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THE JOURNAL OF CARDIOVASCULAR SURGERY
A Journal on Cardiac, Vascular and Thoracic Surgery
Indexed/Abstracted in: BIOSIS Previews, Current Contents/Clinical Medicine, EMBASE, PubMed/MEDLINE, Science Citation Index Expanded (SciSearch), Scopus
Impact Factor 1,632
ORIGINAL ARTICLES VASCULAR SECTION
The Journal of Cardiovascular Surgery 2001 June;42(3):365-8
Management of carotid coils during routine carotid endarterectomy
Hines G. L., Bilaniuk J., Cruz V.
From the Department of Thoracic and Cardiovascular Surgery Winthrop-University Hospital, Mineola, New York, USA
Background. A coil in the internal carotid artery (ICA), defined as a circular configuration or exaggerated “S” shape of the ICA, is occasionally encountered during endarterectomy for carotid bifurcation lesions. The significance of coils as an etiology for symptoms is difficult to determine. It is thought, however, that the failure to correct coils and kinks during routine carotid endarterectomy (CE) may lead to turbulence and failure of the CE. Various techniques have been discussed to repair coils.
Methods. Our technique consisted of complete dissection of the coil, routine use of a Javid shunt, standard endarterectomy, resection of the redundant ICA, re-approximation of the posterior wall of the ICA and patch angioplasty of the anterior wall. Three hundred and fifteen patients underwent CE between August, 1998 and February, 2000. Fifteen patients (4.7%) had a carotid coil that was repaired. There were ten men and five women. Mean age was 72.6±6.1 years. Ten patients had an asymptomatic stenosis. Four patients had lateralizing symptoms and one patient had dizziness. Fifteen patients underwent preoperative duplex scanning and 14 of these patients had MRA scans performed. All patients had a preoperative stenosis of 80-99% by duplex on the operated side. The right carotid artery was repaired in 12 patients. The left in three patients. The length of resected artery varied from 1.2-2.8 cm (1.93±0.49 cm).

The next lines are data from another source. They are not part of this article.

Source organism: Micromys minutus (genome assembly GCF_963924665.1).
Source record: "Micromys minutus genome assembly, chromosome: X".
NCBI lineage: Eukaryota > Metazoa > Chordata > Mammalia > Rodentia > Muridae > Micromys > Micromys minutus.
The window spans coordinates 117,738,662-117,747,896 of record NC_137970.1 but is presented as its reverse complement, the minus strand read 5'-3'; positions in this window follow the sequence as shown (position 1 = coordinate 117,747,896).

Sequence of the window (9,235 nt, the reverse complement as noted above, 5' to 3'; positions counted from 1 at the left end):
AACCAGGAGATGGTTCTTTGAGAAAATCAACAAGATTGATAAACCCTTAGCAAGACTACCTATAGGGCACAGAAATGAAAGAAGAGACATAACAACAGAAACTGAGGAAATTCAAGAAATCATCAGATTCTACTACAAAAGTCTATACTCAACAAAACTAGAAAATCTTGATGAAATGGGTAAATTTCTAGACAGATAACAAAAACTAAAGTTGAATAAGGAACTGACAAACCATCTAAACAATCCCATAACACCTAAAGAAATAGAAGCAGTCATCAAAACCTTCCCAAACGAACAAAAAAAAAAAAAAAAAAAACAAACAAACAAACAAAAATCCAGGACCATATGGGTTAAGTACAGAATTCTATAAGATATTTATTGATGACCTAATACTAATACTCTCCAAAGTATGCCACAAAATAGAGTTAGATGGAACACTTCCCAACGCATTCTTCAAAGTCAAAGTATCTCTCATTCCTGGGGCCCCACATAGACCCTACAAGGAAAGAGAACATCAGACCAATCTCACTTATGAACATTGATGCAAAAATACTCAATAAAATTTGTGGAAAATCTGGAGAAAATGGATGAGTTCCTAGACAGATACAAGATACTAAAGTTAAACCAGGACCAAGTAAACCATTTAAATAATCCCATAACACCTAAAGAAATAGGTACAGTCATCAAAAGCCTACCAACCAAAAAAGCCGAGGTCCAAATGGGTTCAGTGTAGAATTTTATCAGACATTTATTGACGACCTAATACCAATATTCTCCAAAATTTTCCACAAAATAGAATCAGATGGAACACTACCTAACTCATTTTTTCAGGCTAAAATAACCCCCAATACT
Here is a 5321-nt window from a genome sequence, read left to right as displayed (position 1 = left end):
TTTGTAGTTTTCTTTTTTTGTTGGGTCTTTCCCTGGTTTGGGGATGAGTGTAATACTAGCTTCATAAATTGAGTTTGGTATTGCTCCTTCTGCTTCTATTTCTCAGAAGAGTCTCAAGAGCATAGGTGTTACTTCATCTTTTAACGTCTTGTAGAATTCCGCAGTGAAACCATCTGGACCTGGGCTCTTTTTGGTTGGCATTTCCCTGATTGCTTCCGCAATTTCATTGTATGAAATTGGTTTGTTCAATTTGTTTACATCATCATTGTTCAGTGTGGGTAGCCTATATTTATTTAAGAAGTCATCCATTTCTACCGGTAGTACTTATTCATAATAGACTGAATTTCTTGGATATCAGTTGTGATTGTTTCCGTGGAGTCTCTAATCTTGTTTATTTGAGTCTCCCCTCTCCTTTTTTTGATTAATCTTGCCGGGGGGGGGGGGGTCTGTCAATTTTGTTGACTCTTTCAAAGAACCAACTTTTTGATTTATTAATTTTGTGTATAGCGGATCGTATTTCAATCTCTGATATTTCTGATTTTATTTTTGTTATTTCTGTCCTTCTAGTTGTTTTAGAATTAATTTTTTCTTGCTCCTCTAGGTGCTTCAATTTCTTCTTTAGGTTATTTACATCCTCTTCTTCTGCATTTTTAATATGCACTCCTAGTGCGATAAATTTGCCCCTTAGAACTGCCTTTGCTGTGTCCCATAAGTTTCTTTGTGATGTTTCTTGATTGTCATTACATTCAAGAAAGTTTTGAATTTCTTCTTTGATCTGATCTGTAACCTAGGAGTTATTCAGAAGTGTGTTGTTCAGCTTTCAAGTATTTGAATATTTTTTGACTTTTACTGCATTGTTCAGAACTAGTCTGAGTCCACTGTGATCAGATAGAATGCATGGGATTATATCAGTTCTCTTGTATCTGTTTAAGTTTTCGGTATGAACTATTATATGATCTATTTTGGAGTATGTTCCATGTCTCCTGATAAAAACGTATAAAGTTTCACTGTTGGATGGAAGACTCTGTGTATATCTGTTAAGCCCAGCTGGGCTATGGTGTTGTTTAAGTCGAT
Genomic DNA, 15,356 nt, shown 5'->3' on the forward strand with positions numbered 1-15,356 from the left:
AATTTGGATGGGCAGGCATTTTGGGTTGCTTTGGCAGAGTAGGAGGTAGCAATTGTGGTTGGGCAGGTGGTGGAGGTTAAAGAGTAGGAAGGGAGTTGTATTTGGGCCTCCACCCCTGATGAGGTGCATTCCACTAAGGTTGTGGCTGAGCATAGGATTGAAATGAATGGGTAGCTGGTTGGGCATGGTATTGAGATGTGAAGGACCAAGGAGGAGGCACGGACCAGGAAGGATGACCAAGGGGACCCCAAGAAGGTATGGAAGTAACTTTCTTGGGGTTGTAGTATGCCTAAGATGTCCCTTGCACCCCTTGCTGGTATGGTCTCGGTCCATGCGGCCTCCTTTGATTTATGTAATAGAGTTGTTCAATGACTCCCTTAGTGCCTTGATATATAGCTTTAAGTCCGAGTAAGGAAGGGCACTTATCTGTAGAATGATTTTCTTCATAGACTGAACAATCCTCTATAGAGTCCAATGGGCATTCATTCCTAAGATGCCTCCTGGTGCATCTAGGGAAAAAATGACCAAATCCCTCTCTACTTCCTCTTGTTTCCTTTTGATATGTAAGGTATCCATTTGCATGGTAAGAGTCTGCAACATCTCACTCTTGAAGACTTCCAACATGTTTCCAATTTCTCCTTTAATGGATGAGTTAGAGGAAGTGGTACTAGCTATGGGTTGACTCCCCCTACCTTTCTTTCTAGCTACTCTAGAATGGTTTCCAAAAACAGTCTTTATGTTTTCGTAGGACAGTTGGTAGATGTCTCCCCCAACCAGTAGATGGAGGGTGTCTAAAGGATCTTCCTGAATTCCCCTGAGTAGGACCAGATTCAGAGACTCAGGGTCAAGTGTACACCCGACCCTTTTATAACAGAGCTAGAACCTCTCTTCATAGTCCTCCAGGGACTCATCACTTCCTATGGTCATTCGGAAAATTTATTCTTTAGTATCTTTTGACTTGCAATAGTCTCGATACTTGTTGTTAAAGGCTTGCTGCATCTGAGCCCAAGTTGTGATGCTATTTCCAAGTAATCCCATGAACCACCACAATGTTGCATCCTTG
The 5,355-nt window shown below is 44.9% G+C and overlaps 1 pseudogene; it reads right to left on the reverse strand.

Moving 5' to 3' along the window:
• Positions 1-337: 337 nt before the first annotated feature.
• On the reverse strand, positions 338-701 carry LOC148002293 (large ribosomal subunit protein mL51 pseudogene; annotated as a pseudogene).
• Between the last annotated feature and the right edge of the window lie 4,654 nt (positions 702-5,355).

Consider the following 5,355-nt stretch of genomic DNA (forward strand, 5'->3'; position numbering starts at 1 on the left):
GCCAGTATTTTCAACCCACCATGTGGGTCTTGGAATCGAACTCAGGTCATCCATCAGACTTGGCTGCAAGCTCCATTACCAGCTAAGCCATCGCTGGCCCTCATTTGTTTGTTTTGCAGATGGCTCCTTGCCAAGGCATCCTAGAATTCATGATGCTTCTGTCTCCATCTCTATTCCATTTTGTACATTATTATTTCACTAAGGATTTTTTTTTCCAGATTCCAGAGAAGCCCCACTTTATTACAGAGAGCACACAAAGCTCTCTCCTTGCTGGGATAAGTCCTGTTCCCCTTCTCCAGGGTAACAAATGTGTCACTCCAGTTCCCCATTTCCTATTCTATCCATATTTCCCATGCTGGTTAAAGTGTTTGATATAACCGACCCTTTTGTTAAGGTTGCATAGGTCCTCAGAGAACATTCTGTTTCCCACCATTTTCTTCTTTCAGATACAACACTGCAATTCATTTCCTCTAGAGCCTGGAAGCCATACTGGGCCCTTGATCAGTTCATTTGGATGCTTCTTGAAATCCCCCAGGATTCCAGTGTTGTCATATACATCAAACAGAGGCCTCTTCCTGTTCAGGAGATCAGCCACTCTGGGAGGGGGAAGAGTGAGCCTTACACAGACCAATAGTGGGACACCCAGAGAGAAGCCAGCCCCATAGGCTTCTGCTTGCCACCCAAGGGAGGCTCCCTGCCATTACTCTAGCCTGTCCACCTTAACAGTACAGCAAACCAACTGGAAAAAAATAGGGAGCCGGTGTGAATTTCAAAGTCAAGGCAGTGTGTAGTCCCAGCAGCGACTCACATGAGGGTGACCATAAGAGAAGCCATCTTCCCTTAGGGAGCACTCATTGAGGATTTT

Results. All patients survived surgery. One patient developed a cerebellar stroke on the third postoperative day. A postoperative carotid duplex scan demonstrated a widely patent repair. There were no cranial nerve injuries in this series. One patient died seven months after surgery from cardiac events with no follow-up duplex exam. There have been no long term strokes or anastomotic complications. Follow-up duplex scans demonstrated widely patent repairs (1-15% stenosis) in seven patients and low end 15-49% stenosis in five patients.
Conclusions. Resection of redundant ICA with re-anastomosis of the posterior wall and patch reconstruction of the anterior wall gives acceptable perioperative and long term results.